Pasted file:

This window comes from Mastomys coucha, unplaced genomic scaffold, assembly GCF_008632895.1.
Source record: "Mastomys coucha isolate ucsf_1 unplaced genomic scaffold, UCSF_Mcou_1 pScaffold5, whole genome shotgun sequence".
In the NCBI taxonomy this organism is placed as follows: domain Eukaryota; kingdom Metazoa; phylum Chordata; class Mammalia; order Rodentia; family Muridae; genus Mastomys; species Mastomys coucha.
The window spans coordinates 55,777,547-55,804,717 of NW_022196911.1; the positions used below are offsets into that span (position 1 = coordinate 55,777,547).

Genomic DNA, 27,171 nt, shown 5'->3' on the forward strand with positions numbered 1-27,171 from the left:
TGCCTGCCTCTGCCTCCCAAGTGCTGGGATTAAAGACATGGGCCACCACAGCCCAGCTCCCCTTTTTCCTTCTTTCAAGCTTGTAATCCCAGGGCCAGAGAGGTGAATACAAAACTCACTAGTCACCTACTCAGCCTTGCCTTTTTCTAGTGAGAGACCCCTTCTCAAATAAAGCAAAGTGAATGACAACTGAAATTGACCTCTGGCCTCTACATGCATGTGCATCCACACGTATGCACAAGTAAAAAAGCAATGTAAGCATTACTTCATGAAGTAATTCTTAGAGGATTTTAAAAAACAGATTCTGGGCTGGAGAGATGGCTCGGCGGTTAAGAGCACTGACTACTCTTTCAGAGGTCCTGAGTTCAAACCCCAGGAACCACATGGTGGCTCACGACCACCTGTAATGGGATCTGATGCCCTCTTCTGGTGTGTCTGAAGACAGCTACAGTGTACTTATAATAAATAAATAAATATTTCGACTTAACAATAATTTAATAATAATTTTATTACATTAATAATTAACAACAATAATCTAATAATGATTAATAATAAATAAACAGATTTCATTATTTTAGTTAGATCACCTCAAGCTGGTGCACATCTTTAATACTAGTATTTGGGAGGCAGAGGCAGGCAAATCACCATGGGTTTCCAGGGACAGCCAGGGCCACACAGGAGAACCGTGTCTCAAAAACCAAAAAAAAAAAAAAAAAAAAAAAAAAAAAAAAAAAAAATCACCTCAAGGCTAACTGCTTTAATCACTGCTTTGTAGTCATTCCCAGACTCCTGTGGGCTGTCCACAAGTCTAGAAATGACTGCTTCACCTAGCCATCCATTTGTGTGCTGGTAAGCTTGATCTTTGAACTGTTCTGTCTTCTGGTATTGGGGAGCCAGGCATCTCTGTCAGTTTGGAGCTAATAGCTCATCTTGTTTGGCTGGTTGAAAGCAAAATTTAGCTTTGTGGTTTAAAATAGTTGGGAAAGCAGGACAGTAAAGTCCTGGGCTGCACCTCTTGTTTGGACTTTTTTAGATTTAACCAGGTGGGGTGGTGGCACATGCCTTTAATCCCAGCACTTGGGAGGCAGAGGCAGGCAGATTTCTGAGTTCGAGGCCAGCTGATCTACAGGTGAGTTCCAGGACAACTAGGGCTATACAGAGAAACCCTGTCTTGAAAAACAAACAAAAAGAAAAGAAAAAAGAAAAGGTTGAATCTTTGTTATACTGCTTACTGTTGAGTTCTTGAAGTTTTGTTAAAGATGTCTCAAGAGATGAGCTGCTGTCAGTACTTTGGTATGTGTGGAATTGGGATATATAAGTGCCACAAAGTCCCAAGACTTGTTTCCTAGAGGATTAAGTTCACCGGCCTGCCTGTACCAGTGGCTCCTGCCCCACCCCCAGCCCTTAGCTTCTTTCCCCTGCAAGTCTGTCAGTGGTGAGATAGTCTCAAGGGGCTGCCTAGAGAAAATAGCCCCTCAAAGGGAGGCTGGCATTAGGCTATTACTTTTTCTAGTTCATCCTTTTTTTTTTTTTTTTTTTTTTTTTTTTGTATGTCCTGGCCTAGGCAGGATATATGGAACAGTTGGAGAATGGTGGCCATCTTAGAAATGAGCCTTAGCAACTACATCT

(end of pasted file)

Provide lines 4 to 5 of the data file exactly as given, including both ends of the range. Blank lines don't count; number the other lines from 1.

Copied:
The window spans coordinates 55,777,547-55,804,717 of NW_022196911.1; the positions used below are offsets into that span (position 1 = coordinate 55,777,547).

Genomic DNA, 27,171 nt, shown 5'->3' on the forward strand with positions numbered 1-27,171 from the left: